Next stop on our SAS users’ group road trip – October 14-16 in Research Triangle Park, NC, for the 20th Annual SouthEastern SAS Users Group Conference.
Hello! This is my first post to the SAS Users Groups blog and what a fun way to start. Granted, the Triangle doesn’t have a Disney World or a Fisherman’s Wharf, but with three major cities in easy reach, there are plenty of reasons to visit. Here’s a list of my top 5 favorite things to see and do in less than 25 minutes from the Sheraton Imperial Hotel and Conference Center.
5. Get outdoors. You can’t beat the Triangle for great places to walk, run, or bicycle. The fall is a perfect time of year to put on your walking shoes and wander along the trails in Umstead State Park, Historic Yates Mill Pond or Hemlock Bluffs Nature Preserve. Gardeners, don’t miss this chance to see the fall blooms at JC Raulston Arboretum, Sara P. Duke Gardens, or the NC Botanical Garden. No admission at any of these fine places.
4. Eat great food. Raleigh, Durham and Chapel Hill are a foodie’s paradise. Check out these award-winning chefs and their restaurants: John Toler at Bloomsbury Bistro, Sara Foster at Foster’s Market, and Andrea Reusing at The Lantern. (There are many more—please ask me.) And every week, new dining spots and shops open on the Raleigh entertainment and Durham entertainment scenes.
3. Take in a little art and culture. The recently renovated North Carolina Museum of Art has a collection that rivals anything larger cities have to offer, and it’s surrounded by an art-filled park and walking trails—all free! The Durham Performing Arts Center draws top talent to the area. Spouses, there are a few seats left for the Pink Floyd Australia concert on October 14! And for culture of a different kind, check out the NC State Fair, one of the country’s largest and longest running (See also: Eat fun food).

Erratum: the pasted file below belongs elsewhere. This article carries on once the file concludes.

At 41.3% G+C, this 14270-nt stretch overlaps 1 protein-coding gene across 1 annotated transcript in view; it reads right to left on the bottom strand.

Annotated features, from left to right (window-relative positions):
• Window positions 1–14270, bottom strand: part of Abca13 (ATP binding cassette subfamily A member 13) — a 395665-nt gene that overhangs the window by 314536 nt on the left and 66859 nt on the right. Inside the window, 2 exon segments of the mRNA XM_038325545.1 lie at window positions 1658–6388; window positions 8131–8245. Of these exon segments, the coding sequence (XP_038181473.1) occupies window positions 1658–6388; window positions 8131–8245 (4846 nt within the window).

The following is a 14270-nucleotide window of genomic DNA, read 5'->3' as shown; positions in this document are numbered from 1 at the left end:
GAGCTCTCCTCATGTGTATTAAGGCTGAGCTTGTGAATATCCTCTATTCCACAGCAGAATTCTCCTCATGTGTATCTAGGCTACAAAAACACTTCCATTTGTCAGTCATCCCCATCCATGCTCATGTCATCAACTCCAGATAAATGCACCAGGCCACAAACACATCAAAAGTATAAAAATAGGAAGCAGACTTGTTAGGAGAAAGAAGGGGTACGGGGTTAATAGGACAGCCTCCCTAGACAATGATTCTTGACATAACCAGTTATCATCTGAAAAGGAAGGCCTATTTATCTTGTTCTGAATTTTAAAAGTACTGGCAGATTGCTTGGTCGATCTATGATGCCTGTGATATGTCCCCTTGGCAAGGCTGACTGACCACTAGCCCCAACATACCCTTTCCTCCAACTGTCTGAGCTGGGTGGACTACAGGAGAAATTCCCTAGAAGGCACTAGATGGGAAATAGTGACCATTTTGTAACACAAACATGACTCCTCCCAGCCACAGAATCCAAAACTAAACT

2. Learn some cool science. My family can’t get enough of the hands-on exhibits at the new Nature Research Center of the NC Museum of Natural Sciences in downtown Raleigh. On a recent visit, they practiced with micropipettes, watched a 3-D movie about space junk, and chatted with museum vets as they gave a gopher tortoise its yearly wellness exam. Best of all . . . there’s no charge. Likewise, the Museum of Life and Science in Durham will educate and entertain kids of all ages.
1. Visit SAS. Where it all began! I joined SAS as a technical writer when software manuals were written on the mainframe. Although my tasks and titles and tools have changed a lot over the years, two things haven’t changed: the enthusiasm of SAS users and the innovative ways they use SAS software. Come to SESUG 2012 to see why we’re still as enthusiastic as ever.
Remember, you don’t have to be a member to register and attend. SAS User Group conferences are open to all. Some of the opportunities this October include:
- opening session and reception in state-of-the-art SAS Executive Briefing Center
- special SESUG pricing for SAS classroom training
- impressive lineup of workshops, papers and presentations
- and have I mentioned great food?
On a personal note, I’m thrilled to return to my roots, learning about SAS software and sharing those discoveries with users. I look forward to meeting and talking with many of you in the months ahead.